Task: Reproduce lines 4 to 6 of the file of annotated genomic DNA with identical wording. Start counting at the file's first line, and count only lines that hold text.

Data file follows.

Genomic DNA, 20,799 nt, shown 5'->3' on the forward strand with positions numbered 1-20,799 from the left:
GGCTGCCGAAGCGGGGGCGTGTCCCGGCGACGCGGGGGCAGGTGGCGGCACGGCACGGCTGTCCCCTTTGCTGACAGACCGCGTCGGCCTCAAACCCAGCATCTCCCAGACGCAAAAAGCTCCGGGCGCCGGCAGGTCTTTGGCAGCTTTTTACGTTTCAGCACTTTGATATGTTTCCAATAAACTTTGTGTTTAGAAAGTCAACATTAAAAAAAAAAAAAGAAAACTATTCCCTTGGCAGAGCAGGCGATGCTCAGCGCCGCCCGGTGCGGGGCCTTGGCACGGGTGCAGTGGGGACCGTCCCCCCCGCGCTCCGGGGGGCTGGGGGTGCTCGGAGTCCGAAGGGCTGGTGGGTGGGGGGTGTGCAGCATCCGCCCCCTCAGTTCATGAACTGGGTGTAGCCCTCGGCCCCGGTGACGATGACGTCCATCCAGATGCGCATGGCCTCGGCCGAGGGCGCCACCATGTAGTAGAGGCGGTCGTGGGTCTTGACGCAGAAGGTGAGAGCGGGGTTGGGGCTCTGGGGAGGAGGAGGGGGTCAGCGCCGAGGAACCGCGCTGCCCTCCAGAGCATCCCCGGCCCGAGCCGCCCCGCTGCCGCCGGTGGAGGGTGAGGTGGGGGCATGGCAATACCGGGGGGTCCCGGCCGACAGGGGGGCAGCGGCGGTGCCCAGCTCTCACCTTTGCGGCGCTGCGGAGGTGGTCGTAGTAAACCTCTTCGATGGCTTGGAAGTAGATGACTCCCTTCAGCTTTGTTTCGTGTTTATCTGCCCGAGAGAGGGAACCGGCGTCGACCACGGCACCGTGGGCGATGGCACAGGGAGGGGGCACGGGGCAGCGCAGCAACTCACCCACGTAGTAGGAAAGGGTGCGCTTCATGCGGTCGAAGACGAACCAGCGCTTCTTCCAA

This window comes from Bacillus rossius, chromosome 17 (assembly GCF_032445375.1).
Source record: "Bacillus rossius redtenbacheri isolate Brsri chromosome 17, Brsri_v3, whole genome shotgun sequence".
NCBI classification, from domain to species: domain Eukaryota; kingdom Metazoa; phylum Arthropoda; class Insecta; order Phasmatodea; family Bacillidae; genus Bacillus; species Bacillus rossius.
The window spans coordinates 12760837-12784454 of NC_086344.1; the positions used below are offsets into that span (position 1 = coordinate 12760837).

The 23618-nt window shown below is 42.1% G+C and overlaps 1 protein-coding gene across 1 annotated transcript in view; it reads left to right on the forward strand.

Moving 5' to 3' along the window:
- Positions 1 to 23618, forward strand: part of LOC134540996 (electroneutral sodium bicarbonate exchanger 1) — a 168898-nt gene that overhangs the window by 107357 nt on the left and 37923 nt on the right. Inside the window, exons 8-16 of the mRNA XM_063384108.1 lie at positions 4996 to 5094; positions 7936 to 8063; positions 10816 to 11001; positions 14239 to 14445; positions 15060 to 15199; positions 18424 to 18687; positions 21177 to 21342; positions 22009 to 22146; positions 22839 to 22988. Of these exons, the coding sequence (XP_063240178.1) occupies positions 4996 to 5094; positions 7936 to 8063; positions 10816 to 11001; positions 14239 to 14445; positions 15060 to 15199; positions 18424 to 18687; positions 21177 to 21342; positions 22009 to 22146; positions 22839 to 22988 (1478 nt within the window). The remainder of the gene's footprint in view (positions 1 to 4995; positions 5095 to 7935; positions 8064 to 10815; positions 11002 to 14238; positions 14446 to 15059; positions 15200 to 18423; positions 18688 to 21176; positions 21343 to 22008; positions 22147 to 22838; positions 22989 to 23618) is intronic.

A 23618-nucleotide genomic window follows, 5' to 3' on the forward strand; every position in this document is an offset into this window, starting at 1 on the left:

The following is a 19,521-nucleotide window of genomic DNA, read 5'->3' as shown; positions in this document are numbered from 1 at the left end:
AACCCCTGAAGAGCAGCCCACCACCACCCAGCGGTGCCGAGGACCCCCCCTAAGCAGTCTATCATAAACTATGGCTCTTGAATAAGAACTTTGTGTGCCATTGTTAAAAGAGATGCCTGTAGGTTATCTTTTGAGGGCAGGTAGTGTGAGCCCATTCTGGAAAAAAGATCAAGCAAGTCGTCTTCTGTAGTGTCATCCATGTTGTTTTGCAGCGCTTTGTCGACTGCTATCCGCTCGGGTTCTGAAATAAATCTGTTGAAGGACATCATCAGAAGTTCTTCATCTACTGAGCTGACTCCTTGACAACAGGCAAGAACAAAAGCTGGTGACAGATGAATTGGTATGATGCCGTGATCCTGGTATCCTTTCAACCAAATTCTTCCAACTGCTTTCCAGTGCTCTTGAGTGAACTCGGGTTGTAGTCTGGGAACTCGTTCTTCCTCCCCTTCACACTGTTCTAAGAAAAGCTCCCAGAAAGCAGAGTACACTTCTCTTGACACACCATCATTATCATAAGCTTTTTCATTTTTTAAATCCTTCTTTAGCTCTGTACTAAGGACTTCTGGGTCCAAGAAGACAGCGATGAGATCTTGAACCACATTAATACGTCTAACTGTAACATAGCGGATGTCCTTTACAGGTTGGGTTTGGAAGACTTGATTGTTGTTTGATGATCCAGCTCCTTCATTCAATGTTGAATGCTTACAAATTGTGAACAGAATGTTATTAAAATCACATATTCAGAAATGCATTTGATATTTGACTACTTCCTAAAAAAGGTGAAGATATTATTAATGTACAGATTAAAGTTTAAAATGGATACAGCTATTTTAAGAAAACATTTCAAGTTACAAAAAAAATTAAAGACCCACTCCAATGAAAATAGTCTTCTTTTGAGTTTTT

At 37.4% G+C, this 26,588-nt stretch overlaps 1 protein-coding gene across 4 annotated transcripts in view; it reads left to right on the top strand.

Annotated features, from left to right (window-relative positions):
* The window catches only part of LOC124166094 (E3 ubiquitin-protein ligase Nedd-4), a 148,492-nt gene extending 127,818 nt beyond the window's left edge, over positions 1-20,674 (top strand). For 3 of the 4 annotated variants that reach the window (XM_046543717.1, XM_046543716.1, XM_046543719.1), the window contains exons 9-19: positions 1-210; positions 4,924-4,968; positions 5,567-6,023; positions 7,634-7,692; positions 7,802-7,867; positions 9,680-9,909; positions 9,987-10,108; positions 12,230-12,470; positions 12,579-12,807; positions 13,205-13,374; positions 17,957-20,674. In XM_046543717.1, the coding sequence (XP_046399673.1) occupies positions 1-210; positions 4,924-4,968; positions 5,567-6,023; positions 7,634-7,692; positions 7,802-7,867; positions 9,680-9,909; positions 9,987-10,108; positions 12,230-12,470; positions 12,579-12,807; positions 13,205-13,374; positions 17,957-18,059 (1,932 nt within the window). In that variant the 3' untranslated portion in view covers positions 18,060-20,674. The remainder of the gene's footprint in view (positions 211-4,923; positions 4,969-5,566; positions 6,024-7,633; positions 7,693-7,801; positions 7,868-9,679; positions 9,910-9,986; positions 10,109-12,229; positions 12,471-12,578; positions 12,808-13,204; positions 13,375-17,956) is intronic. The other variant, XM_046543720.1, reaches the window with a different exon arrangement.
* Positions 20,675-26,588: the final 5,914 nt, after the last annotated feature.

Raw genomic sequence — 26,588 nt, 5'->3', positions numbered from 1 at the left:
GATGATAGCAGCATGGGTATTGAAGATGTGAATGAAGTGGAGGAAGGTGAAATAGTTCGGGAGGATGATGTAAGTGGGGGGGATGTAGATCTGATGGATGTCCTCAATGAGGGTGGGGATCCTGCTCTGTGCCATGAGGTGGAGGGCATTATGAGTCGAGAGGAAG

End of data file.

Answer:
Source record: "Bacillus rossius redtenbacheri isolate Brsri chromosome 17, Brsri_v3, whole genome shotgun sequence".
NCBI classification, from domain to species: domain Eukaryota; kingdom Metazoa; phylum Arthropoda; class Insecta; order Phasmatodea; family Bacillidae; genus Bacillus; species Bacillus rossius.
The window spans coordinates 12760837-12784454 of NC_086344.1; the positions used below are offsets into that span (position 1 = coordinate 12760837).